After their meeting, Ukraine's Arseniy Yatsenyuk called the plan — known as Nord Stream 2 — "an anti-European and anti-Ukrainian project."
He warned that the plan will threaten gas supplies for the southeastern EU countries and will lead to a higher price of gas.
His Slovak counterpart, Robert Fico, said the project contradicted the European Union's discussion on how to help Ukraine and that his country feels betrayed.
"They're simply making fools of us," Fico charged at a news conference.
He said he will address the issue at the EU Council.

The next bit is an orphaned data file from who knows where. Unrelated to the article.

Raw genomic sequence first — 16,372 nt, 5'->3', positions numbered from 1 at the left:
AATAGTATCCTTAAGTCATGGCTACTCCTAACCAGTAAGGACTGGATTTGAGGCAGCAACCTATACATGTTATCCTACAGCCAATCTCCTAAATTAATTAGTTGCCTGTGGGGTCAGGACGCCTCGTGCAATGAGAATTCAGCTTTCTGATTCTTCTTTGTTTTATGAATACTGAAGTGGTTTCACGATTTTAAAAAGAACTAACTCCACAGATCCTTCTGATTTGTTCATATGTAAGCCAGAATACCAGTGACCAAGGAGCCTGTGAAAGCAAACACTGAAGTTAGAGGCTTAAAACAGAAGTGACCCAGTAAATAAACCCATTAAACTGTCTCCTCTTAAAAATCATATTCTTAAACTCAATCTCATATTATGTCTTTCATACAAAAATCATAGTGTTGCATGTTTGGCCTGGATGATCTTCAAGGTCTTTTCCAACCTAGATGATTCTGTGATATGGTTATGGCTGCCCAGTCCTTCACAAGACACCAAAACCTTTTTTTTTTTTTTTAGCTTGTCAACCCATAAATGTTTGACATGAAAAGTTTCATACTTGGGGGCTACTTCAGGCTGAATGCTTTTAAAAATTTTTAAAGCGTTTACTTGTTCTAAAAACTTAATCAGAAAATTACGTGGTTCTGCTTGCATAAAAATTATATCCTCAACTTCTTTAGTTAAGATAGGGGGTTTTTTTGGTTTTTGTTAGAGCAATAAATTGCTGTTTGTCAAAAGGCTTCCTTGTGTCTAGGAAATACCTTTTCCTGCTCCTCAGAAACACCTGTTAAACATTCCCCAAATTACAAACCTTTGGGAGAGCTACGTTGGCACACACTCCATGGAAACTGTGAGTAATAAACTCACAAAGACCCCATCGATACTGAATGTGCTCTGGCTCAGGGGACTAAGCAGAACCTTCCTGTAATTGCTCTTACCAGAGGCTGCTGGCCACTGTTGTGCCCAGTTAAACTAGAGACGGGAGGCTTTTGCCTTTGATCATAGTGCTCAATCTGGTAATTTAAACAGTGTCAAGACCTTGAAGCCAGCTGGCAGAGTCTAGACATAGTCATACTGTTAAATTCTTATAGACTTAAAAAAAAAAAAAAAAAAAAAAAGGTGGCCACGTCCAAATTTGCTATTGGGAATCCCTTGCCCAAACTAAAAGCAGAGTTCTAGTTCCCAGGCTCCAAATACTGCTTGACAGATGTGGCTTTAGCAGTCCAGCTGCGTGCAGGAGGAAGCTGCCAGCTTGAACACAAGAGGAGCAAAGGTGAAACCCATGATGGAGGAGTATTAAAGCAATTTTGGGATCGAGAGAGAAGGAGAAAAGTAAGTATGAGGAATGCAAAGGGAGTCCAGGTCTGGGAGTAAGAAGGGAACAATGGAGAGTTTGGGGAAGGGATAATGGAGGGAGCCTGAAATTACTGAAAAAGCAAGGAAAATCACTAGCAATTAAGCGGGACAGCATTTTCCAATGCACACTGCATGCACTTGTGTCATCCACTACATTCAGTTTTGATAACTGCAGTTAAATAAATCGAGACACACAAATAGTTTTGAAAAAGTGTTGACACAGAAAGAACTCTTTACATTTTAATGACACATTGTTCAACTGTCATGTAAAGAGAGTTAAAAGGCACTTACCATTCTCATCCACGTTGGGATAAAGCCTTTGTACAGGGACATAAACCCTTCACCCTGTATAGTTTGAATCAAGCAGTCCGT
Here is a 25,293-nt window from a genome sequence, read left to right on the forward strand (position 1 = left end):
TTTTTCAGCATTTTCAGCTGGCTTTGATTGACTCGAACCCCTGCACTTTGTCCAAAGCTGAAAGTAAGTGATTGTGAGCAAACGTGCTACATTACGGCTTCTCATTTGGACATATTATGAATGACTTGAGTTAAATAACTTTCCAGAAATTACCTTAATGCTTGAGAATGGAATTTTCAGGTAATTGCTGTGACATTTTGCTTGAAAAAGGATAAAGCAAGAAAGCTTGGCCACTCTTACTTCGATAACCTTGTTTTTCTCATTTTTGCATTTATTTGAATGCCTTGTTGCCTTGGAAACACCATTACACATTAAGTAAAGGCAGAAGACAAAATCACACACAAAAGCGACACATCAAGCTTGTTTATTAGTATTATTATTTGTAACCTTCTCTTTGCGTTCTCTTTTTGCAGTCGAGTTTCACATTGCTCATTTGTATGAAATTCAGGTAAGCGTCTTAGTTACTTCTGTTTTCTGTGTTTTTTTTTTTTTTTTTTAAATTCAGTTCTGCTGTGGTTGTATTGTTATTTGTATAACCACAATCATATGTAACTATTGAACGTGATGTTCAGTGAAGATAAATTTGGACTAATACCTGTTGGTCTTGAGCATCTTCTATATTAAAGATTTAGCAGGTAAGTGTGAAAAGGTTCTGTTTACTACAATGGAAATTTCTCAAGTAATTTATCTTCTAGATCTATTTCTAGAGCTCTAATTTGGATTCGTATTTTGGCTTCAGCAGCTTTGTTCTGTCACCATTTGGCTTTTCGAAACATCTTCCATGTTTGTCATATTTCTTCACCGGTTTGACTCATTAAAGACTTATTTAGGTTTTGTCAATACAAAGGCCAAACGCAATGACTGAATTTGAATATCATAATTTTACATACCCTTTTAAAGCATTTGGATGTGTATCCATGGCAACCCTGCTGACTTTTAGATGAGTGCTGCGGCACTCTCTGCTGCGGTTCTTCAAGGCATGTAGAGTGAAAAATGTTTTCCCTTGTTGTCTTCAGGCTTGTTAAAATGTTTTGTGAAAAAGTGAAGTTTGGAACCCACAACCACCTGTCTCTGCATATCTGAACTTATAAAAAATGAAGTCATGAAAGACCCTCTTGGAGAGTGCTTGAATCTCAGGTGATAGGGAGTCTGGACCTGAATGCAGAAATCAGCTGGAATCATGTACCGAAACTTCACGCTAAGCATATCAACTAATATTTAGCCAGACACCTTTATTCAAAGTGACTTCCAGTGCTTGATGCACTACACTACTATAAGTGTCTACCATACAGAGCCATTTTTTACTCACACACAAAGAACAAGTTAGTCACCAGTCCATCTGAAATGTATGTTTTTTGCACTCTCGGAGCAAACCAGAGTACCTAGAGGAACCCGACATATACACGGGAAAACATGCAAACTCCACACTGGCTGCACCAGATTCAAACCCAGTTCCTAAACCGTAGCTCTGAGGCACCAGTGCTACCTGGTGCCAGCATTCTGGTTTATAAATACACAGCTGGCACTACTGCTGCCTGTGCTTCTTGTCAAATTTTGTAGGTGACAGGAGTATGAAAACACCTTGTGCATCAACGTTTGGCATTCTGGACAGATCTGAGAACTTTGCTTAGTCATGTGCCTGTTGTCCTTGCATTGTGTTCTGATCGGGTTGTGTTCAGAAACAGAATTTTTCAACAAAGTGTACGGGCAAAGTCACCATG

An agreement signed earlier in September between Russian giant Gazprom and energy companies from Western EU countries, including E.ON, OMV, Royal Dutch Shell and others, is meant to expand the current Nord Stream pipeline under the Baltic Sea that directly links Germany with Siberia's natural gas reserves.
The deliveries are expected to begin in 2019.
As the pipeline bypasses both Ukraine and Slovakia, the traditional transit countries for Russian gas to Europe, Yatsenyuk said his country would lose $2 billion and Slovakia $800 million in transit fees.
The project was also criticized by Poland.
A year ago, Slovakia began to send natural gas to Ukraine from Western Europe by reverse-flow — that is, transporting the gas in the opposite direction to its normal flow — as Ukraine was facing a threat from Russia to cut off supplies because of a massive debt.
"If (the Slovaks) hadn't done that, Ukraine would not have survived the winter," Yatsenyuk said.